Technology Trip Up
March 13, 2018
Those are a few words describing the crash and burn of a recent speech.
A bigwig from a tech firm was giving remarks…and tech tripped him up.
He was using slides, and embedded in his deck was a video, clearly made at considerable expense.
But it didn’t play.
He looked around the room. No staffers were in sight. While organizers of the event rounded them up, he tried to resolve the problem by clicking back, and then forward.
The video played, but the audio and video were out of sync.
He tried again.
This time the audio and video matched up…but the audio level was too low for the audience to hear.
He was about to abandon the effort, when his staff skittered into the room and jimmied with the computer.
The video played properly…at last.
The speaker was humiliated…and a bit peeved. His remarks lost momentum. His audience was distracted. I don’t remember a thing he talked about. This is what stuck with me: the irony of seeing technology trip up a man who develops and sells it.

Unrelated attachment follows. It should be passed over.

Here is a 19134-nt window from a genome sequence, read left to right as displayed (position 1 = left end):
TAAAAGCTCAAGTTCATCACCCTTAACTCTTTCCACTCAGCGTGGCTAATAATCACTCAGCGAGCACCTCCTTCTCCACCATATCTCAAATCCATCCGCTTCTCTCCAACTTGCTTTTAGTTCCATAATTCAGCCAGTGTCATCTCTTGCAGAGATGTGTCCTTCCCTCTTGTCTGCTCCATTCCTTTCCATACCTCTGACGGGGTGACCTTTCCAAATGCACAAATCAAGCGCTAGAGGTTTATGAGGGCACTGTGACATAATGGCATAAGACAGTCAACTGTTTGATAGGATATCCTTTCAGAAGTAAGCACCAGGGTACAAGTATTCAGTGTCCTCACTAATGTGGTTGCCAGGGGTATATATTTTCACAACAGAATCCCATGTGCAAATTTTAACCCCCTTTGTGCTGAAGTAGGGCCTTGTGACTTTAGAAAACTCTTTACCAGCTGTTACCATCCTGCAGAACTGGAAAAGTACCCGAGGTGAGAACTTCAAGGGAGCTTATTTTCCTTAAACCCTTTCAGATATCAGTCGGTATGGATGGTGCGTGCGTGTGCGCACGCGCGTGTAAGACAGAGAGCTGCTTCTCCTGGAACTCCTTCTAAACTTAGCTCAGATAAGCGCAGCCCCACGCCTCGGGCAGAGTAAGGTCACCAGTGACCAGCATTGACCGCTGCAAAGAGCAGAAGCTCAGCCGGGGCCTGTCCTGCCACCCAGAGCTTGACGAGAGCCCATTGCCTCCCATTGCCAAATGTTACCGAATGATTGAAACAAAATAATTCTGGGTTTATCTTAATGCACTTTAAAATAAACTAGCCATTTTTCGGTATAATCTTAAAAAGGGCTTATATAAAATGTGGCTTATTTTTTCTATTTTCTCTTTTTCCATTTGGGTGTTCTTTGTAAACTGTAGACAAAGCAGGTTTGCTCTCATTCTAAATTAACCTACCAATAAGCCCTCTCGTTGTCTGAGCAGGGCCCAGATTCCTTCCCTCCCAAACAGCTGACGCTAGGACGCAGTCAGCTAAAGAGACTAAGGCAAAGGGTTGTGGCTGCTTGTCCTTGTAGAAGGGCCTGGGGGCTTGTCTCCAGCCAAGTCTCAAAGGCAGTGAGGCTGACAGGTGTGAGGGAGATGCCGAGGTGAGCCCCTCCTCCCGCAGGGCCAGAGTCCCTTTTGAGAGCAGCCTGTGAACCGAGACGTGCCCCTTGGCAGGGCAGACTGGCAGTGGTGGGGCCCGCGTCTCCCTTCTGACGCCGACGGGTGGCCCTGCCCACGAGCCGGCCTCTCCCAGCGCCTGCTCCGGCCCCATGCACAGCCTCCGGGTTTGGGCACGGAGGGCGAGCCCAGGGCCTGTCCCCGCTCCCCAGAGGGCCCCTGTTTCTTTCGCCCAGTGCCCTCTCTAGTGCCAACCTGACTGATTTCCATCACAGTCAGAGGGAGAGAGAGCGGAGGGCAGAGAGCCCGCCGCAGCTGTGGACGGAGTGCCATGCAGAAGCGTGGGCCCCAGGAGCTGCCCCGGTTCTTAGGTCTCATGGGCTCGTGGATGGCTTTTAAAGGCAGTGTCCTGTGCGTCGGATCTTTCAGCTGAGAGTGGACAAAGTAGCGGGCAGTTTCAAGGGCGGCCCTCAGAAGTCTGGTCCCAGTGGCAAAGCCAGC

90 percent of the information we process is visual, according to neuroscience. That’s why slides and video can be great presentation tools. A well-designed slide reinforces your words. Video introduces your audience to people, places and ideas that might otherwise in inaccessible.
But audiovisual systems have quirks. They can malfunction…and often do.
Before you speak make sure your slides display properly. Familiarize yourself with the clicker, and check its battery power. Test any video in advance, to make sure it can be heard as well as seen.
Don’t delegate this check to someone else. Do it yourself. It’s your presentation, and you…like the tech titan…are the one who’ll be embarrassed if things go wrong.